Mr. Paul Revere Williams’ (1894-1980) artistic genius became and remains the signature for quintessential California elegance. Despite choosing to work in a segregated industry, he was the first Black architect to become a member of the national professional organization, the American Institute of Architects (AIA) in 1923. He became a Fellow in 1957 (FAIA). In 2017, Williams posthumously received the Institute’s highest honor, the AIA Gold Medal.
Paul’s artistic gifts became clear at a young age. As was a usual pattern, non-Black educators discouraged his artistic talents tracing their prejudice with the claim that a Negro would have difficulty securing business in white communities. Thankfully Paul and his family thought otherwise. He enrolled in the local engineering school in Los Angeles and graduated in 1919 from the University of Southern California (USC). His next step was to further his career ambitions at the Beaux-Arts Institute of Design in New York City. He was one of the first Black students to attend this institution which modeled its architectural curriculum after the Ecole des Beaux-Arts in Paris.
His ambition and confidence served him well. At 25, he won an important competition. At 28, he returned to Los Angeles to open his own practice where he quickly learned to adapt to cultural realities. Clients were astonished to discover his race upon meeting him in person. He recorded in an article that they would freeze. In order to stay in practice and advance his portfolio, he developed sales, physical and psychological techniques to secure commissions. He sketched upside-down to illustrate his ideas to white clients which was an impressive artistic feat that also allowed him to keep a physical distance so that they would feel comfortable. In a sales conversation, he offered to provide ideas to projects in a lower price range even though they were outside of his normal scope. He prepared himself with a mental determination to achieve success.
One of his most notable public projects, and a structure that is globally recognized, is the iconic Theme Building at Los Angeles International Airport. He was secured to design an extension to the iconic pink-and-green Beverly Hills Hotel, a property that he couldn’t even traverse without the owner escorting him. He was also responsible for the Al Jolson Memorial Shrine, the First AME Church of Los Angeles, the Golden State Mutual Building and Saks Fifth Avenue in Beverly Hills. He and St. Jude’s charity founder Danny Thomas developed a close friendship. Mr. Williams provided pro bono work for the St. Jude Children’s Hospital in Memphis.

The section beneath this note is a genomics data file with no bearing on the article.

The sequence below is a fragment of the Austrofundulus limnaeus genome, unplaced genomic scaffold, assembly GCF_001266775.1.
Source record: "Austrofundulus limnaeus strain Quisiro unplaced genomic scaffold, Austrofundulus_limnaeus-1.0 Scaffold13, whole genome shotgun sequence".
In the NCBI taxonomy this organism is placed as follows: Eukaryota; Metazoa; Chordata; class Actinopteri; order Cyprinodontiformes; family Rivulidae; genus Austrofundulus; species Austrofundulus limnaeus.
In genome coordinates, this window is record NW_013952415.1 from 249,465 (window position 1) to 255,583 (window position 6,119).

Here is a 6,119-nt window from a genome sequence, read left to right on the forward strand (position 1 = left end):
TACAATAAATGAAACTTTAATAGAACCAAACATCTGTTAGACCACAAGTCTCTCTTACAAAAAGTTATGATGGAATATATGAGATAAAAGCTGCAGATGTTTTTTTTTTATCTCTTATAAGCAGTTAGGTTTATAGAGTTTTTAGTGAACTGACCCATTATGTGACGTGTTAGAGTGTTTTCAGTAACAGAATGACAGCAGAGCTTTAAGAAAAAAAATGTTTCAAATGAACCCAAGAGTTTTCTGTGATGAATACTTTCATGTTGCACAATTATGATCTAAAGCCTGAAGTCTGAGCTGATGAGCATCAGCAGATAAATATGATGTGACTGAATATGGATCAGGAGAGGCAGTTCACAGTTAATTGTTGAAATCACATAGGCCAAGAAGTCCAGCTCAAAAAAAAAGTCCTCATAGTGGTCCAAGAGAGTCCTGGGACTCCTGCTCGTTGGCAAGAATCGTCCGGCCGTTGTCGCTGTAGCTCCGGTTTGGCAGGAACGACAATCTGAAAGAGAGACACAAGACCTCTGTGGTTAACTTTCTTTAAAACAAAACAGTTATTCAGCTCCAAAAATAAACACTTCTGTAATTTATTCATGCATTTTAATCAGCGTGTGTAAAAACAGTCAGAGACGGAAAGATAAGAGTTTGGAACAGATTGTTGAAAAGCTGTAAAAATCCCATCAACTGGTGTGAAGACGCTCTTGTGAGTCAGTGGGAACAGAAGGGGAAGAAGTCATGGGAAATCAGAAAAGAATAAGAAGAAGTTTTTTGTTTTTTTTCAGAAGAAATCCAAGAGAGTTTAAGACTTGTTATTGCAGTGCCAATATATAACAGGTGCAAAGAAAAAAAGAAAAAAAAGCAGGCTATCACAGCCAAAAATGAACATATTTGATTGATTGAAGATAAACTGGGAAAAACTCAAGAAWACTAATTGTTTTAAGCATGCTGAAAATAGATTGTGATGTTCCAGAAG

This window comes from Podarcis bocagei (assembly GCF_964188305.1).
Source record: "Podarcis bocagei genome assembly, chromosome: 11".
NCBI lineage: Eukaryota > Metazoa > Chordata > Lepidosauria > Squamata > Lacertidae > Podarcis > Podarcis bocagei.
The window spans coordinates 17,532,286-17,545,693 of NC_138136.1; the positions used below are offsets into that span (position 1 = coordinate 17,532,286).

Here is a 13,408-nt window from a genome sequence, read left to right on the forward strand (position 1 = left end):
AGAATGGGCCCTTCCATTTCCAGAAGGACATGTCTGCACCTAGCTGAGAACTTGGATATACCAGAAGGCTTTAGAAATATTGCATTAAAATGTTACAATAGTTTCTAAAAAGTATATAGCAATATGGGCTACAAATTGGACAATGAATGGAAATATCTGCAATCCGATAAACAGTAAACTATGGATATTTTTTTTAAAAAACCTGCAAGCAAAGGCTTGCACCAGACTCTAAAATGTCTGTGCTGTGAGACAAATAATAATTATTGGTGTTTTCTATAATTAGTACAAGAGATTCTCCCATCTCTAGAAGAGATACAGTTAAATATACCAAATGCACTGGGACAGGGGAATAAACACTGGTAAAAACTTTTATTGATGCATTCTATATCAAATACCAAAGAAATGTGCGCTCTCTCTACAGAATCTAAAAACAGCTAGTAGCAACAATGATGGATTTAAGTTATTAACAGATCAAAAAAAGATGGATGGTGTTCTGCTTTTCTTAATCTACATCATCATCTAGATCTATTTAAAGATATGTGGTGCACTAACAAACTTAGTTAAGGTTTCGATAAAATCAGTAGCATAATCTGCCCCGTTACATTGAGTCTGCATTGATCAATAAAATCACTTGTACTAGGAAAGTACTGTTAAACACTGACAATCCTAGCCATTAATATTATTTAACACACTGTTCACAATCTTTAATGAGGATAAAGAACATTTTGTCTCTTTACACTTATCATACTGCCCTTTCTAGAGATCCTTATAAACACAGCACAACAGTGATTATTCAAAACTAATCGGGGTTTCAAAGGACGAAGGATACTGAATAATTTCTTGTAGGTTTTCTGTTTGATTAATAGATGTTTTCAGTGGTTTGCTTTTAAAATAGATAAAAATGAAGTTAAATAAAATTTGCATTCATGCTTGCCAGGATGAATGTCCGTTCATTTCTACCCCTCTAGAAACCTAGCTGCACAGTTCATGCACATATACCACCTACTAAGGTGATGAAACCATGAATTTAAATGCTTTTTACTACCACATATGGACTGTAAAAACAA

Although Mr. Williams didn’t have a distinctive architectural signature; his designs were noticeably stylized and elegant. By the 1950’s, Paul’s flair became the standard of style and taste throughout Los Angeles. His genius is woven throughout some of Los Angeles’ most swanky neighborhoods such as Hancock Park, Brentwood, La Cañada, Los Feliz, Lafayette Square and Beverly Hills.
He masterfully transcribed architectural styles from English Tudor, Spanish Colonial, French Norman, l, Italianate, Georgian, and Regency. His style evolved into a more proto-modernist style and then a more futuristic modernism style. Paul was known for creating majestic residences that were grand, yet not excessively ornate. His design philosophy learned towards the conservative because of longevity of style. Throughout his career, he designed over 2,500 homes in Southern California. In fact, some of the most beautiful homes in Hollywood can be traced back to him. Stars such as Lucille Ball, Bert Lahr, Martin Landau, Frank Sinatra and Bill “Bojangles” Robinson. His design was used for exterior scenes of the Clampett mansion on television’s “The Beverly Hillbillies.” His homes still command top dollar today and remain status symbols.
The fervor for preserving any and all records of Paul’s work includes the AIA Memphis, the University of Memphis, and other organizations. His granddaughter, Karen E. Hudson, has been documenting his life and work and the 2000 Rizzoli book, Paul R. Williams Architect: a legacy of style by Karen Hudson, remains in print. She also published The Will and the Way: Paul R. Williams. Alongside these more recent publications, two small books of plans that Paul published in the 1940’s are still available. These titles include, The Small Home of Tomorrow and New Homes for Today. The Small Home of Tomorrow covered smaller footprint homes that were popular during post war time.
Mr. Williams left a blueprint for design and life over a 50 year period and designed over 3,000 architectural gems that are still admired today. Learn more about him here.